Presentation on theme: "Intellectual Property and Competitiveness of MSMEs 11 December 2009 Grey Market Goods and Parallel Imports Christopher Stothers Milbank, Tweed, Hadley."— Presentation transcript:
Intellectual Property and Competitiveness of MSMEs 11 December 2009 Grey Market Goods and Parallel Imports Christopher Stothers Milbank, Tweed, Hadley & McCloy LLP, London
Overview What is parallel trade and why does it matter? IP - sales within Europe IP - sales outside Europe Competition restrictions Practical strategies for MSMEs
What is parallel trade? Goods are manufactured and then put onto the market in country A. Parallel trade occurs when the goods are subsequently transferred to country B by another party (the parallel trader, who may also be the end consumer). The distinguishing feature of parallel trade is that the manufacturer did not intend those particular goods to end up in country B. The goods are typically described in country B as parallel imports or grey market goods.
Why does it matter? Manufacturers Every manufacturer hates disruption to distribution …distributors and retailers complain …brand gets damaged …and profits are reduced
Why does it matter? Consumers Every consumer loves a bargain …but not everyone will fly to New York for one …so intermediaries (parallel traders, retailers, online distribution systems) will try to help …and search costs are reduced as price transparency increases online
Why does it matter? Goals for MSMEs As a consequence, MSMEs must try to: …minimise disruption to their distribution …without alienating consumers (or their representatives) …without getting tripped up by the law …and maximise opportunities of the EEA?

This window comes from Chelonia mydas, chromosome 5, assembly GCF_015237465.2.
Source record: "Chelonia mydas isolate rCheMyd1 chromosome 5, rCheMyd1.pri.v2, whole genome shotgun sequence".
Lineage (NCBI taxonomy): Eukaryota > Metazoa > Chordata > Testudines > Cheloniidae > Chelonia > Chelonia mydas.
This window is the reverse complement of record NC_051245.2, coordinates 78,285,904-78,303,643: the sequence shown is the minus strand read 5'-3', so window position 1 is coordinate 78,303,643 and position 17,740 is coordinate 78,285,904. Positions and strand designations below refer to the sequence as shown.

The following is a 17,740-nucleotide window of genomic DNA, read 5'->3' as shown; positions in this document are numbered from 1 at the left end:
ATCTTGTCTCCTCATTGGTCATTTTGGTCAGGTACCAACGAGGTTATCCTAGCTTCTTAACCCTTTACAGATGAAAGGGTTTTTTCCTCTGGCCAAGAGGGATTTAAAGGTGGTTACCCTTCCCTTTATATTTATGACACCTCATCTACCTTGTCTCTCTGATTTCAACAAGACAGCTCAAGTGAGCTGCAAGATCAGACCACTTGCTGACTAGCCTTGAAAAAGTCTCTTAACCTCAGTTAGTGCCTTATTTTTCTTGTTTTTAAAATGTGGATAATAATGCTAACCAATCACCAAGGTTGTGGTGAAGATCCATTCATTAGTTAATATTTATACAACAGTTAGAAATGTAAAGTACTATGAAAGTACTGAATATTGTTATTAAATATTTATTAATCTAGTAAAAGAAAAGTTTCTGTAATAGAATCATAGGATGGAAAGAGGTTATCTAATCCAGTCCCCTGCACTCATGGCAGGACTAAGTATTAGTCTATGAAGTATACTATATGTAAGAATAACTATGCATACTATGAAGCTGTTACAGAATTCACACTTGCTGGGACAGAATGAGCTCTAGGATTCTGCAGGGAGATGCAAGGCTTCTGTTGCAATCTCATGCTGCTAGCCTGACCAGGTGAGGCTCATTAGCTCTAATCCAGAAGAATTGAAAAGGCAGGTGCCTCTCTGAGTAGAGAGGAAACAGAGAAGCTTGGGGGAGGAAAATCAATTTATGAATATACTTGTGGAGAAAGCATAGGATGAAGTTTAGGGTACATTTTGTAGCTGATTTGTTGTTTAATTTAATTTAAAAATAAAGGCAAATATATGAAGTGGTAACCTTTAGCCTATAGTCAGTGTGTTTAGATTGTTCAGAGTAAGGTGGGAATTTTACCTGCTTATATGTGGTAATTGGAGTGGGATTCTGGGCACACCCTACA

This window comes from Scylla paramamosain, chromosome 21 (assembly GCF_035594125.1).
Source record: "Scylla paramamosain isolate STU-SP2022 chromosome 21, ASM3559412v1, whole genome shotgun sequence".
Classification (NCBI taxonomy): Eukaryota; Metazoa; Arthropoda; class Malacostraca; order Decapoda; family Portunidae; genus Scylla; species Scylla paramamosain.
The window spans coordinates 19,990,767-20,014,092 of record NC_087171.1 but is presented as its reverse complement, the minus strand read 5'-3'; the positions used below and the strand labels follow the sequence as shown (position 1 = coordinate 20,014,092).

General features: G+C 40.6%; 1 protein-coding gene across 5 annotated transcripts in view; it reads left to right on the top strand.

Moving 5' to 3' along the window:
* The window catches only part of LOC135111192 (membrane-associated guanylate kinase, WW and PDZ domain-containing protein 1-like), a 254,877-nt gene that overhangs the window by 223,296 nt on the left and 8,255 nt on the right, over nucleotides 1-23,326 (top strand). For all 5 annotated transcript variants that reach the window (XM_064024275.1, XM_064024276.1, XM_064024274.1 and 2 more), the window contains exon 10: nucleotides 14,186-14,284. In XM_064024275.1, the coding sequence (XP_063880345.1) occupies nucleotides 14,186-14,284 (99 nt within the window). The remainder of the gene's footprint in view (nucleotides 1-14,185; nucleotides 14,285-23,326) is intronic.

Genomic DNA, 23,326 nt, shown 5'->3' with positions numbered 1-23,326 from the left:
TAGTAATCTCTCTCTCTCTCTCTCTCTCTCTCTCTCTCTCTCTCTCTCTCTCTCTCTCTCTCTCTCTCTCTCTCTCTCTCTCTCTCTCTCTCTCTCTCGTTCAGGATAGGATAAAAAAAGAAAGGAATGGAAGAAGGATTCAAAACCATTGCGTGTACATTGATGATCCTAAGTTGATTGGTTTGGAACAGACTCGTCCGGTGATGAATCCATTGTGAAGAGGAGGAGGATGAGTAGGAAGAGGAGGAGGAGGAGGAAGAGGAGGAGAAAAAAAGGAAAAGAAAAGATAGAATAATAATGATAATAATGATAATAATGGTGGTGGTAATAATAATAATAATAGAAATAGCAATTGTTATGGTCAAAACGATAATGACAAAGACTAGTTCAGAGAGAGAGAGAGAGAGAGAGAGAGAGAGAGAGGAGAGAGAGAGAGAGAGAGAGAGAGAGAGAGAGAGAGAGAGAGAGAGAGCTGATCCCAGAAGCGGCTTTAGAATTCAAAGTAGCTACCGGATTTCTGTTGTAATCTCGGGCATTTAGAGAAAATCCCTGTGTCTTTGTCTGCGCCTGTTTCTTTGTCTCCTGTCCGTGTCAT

IP - sales within Europe The problem of exhaustion Cannot use IP rights to prevent parallel imports within the 30 Contracting States of the EEA (Articles 28-30) would be repugnant to the essential purpose of the [EC] Treaty Courts are unwilling to allow structural circumvention Case 1: Bolton v Swinghope/Doncaster Only hope is trade mark where product is altered Case 2: Sportswear v Stonestyle
IP - sales outside Europe More exhaustion problems Can use IP rights to prevent parallel imports from outside EEA unless unequivocal consent to sell them in the EEA Need to be able to show where goods were put on market Case 3: Van Doren (and Sun v Amtec) Need to ensure goods put on market outside the EEA Case 4: Peak Holdings Dangers of implied consent: Mastercigars, Honda
Competition restrictions Yet more problems Must comply with Articles 81 & 82 (Vertical Guidelines) Apply where there is an agreement or dominant position No resale price maintenance, restricting parallel trade or restricting internet distribution Must ensure compliance in practice, not just on paper Refusals to supply can be dangerous May be treated as part of an agreement May make selective distribution system void
Practical strategies for MSMEs 1. Consider potential distribution issues whenever selling in different markets on different terms – is it worth it? 2. Be creative when deciding how to tackle the issues 3. Protect the brand reputation 4. Look for opportunities to reduce costs
Thank you for your time Any questions? Christopher Stothers firstname.lastname@example.org +44 (20) 7615 3016 Parallel Trade in Europe: Intellectual Property, Competition and Regulatory Law Hart Publishing, 2007 Milbank, Tweed, Hadley & McCloy LLP 10 Gresham Street, London EC2V 7JD University College London Bentham House, Endsleigh Gardens, London WC1H 0EG
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